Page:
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Road trips have always been a top pick for those with a spark of wanderlust in their soul, but this year, their popularity has skyrocketed. Associating this uptick to an increase in happy-go-lucky, optimistic attitudes would be great, but in reality, their rising popularity is more likely correlated to increased flexibility for travelers, limited exposure to strangers, and — in some cases — cost-effectiveness. Whether with a significant other, family, or solo (be sure to take appropriate safety and communication precautions if traveling alone), a road trip is always a good idea. Here are some of the routes for your best road trip in the U.S.: 

Photo courtesy of Morten Andreassen
  1. Route 66, Texas

One of America’s greatest roadways, Route 66, spans eight states between Illinois and California, weaving a path of over 2,500 miles.

Although it is no longer “officially” a single route and has been subdivided into more manageable interstate routes, the Mother Road (as it dubbed by John Steinbeck) remains one of the best places for a road trip. Motorists can hop on anywhere along the route, but one of the most iconic waypoints on the journey is in Texas, where the vintage feel comes to life. 

The towns of McLean and Cadillac Ranch are historic stops along what is now I-40. McLean is known for its outstanding preservation of structures and businesses that thrived in the mid 20th century but saw desolation by the 1980s. Of note is the town’s Phillips 66 gas station, which still displays a 19 cents per gallon price sign. Cadillac Ranch is a major supplier to the U.S. beef industry, managing two million cattle per year. The Wild West vibe of this stop is unparalleled, and lucky travelers may even spot some tumbleweed. 

Photo courtesy of Nathan Anderson
  1. Blue Ridge Parkway, North Carolina & Virginia

This National Parkway route winds through the Blue Ridge Mountains for 469 miles in both Virginia and North Carolina. Constructed in 1936, the road connects Great Smoky Mountains National Park and Shenandoah National Park, making it ideal for families on adventure journeys.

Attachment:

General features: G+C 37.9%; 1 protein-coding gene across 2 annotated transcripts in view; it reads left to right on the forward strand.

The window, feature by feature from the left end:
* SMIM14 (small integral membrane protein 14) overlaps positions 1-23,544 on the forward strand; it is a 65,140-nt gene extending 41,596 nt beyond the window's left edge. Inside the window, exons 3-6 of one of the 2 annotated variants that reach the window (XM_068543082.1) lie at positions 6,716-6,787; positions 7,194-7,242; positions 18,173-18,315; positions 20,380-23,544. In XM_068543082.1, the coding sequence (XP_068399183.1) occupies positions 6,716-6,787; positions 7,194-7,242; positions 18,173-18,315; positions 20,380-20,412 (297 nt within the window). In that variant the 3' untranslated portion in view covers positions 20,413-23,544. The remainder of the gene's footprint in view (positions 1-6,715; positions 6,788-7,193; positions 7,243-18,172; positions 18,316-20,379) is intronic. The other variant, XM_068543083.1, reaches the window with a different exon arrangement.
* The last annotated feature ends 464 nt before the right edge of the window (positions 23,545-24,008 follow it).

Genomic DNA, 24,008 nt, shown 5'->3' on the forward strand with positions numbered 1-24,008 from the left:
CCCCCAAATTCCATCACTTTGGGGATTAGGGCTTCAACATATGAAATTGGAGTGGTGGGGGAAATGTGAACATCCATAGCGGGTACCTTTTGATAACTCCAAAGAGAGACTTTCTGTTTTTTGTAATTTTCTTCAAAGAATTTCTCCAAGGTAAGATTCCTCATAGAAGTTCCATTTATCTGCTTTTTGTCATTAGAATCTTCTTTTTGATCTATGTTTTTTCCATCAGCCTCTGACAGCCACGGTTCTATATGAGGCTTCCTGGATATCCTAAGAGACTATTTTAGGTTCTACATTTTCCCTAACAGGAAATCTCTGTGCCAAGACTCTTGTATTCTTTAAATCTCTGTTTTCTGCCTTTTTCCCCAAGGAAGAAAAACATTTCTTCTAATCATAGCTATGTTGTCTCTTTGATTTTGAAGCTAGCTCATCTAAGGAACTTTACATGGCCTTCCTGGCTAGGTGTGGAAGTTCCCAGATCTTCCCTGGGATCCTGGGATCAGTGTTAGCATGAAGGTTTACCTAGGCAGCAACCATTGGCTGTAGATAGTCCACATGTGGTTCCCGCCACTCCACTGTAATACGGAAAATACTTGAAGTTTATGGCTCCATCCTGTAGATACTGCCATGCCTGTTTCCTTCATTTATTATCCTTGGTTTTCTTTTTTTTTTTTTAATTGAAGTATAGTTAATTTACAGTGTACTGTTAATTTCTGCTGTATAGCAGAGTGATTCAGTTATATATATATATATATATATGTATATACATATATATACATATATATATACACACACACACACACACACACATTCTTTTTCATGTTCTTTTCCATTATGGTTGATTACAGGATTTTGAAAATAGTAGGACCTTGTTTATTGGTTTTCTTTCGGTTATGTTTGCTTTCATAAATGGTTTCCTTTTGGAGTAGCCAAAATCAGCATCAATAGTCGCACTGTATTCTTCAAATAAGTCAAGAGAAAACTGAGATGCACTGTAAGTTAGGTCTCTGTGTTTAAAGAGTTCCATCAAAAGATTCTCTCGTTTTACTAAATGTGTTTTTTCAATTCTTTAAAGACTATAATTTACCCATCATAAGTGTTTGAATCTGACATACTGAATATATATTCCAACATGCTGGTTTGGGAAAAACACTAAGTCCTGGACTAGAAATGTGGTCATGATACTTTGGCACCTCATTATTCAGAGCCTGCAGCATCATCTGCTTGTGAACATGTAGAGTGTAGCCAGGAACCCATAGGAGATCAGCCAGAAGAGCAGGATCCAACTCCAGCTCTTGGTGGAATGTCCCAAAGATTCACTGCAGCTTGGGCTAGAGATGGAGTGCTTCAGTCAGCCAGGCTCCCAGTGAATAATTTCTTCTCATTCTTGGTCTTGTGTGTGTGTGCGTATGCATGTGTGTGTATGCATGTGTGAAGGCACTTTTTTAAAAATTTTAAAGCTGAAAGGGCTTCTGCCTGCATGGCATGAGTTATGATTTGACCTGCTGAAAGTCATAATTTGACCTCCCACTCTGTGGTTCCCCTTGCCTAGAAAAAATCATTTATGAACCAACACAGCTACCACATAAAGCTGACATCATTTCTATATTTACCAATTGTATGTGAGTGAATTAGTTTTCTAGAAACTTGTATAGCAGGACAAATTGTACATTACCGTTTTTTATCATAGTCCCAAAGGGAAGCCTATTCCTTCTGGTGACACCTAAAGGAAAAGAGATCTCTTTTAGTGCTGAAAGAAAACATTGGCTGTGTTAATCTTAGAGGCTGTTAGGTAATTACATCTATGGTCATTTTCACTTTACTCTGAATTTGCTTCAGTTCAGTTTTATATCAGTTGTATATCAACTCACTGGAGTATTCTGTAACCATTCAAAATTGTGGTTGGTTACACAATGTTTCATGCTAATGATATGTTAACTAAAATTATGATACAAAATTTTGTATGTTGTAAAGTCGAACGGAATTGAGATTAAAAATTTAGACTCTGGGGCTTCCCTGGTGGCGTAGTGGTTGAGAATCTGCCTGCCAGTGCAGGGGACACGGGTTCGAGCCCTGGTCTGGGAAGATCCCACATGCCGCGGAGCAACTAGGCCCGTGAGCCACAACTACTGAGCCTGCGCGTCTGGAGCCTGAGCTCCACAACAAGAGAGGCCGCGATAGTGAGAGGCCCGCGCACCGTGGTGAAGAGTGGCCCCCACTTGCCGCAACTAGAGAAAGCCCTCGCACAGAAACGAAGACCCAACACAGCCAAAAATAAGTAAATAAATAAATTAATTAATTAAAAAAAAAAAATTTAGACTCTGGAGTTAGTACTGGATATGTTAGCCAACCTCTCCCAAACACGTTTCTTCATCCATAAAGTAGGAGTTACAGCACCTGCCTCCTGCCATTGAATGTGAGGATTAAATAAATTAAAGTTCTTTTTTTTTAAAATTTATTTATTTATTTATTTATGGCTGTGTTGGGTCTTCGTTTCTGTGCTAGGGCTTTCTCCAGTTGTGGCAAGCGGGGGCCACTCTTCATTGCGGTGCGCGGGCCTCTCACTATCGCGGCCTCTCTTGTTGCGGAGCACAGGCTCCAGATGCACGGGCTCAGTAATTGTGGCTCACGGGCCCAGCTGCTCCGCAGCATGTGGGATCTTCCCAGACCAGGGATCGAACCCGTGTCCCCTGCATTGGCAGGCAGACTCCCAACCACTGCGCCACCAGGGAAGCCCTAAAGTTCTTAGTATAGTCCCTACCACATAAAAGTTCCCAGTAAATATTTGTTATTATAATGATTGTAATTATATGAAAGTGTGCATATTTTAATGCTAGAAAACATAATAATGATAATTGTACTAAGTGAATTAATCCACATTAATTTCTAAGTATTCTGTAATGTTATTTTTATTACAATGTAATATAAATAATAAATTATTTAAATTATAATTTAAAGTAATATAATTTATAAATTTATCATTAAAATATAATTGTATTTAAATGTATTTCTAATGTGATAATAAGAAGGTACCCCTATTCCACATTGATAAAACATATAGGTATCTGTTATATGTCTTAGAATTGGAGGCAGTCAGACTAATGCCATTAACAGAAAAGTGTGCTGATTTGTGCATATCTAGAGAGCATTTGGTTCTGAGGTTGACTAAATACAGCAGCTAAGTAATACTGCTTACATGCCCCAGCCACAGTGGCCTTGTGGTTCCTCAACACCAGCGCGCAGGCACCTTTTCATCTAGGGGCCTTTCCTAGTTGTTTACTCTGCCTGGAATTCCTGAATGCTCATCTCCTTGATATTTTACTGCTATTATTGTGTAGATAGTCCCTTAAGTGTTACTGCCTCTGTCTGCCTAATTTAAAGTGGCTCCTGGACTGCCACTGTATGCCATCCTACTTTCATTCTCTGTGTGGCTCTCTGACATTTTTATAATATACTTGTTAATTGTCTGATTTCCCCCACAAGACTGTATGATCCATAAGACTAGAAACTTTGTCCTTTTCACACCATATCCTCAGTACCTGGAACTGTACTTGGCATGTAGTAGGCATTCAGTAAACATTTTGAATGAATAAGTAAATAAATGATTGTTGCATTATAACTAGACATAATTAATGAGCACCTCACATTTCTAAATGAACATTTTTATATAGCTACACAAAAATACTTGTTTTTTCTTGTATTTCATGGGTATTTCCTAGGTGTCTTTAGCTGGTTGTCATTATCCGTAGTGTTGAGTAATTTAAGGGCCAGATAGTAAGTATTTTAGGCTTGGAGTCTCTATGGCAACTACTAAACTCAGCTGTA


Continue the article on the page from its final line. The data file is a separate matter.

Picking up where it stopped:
Photo courtesy of Emily Ho
  1. Scenic Route 100, Vermont 

For New Englanders and tourists alike, few routes offer more perfect American autumn and winter scenes than Route 100. Passing directly through Vermont, this 217-mile interstate will bring travelers to quaint mountain towns like Ludlow and Stowe (where the state’s highest peak is), giving ample opportunity to duck into country stores and galavant in the foliage and snow. Explorers looking for more adventure can make their way to one of the many ski, snowboard, or outdoor activity locations in the state.

Be sure to check out one of Vermont’s greatest breweries along the way too, Alchemist Brewing Company. Vermont and the surrounding states have long and intense winters, so be sure to check for inclement weather prior to departing, and of course, drive carefully. 

Photo courtesy of Dan Hadar
  1. Highway 1, California

Highway 1, also known as the Pacific Coast Highway, rivals Route 66 in its fame but offers a vastly different travel experience. Crashing ocean waves on hundred-foot-tall cliff sides, rustic lighthouse cottages, towering redwoods, and vibrant foliage are just some of the views motorists will encounter. 

Clocking in at just over 650 miles, Highway 1 road trippers can begin in the lively and art-drenched city of San Francisco before jumping on the road, passing through the picturesque Central Coast town of Big Sur, known for its culinary, coffee, and undeveloped stretches of scenery, before moving down the coastline through National Forests and ultimately, the City of Angels. 

Photo courtesy of Joris Beugels
  1. Alaska-Canadian Highway, Alaska & Canada

Route de l’Alaska, as the French Canadians would say, is a nearly 1,400-mile highway passing through British Columbia, Yukon, and finally into Alaska. The highway was constructed in 1942 at the peak of the Second World War to connect mainland U.S. to The Last Frontier State of Alaska. While it may have started out as a precautionary measure, the highway is now a major tourist attraction.  

This option is for those seeking an epic endeavor, and not for the faint of heart. Probably taking about seven days and stopping five to seven times, this trip is more of a “journey,” but boasts some incredible views, access to state parks, museums, waterways, and of course, snow-capped mountains. 

Photo courtesy of Raychel Sanner
  1. Turquoise Trail National Scenic Byway, New Mexico

Turquoise Trail of New Mexico is one of the more manageable road trips, with a 56-mile freeway traversing the land between Albuquerque and Santa Fe, continuing on to Taos. 

The trip offers terrain of all sorts: ranches, mountains, and mineral springs. It also gives the option for small-town wandering, metropolitan adventures, ghost town tours, and even ski destinations in Taos. The route provides ample stops for education on the rich culture of Native American communities in the state. 

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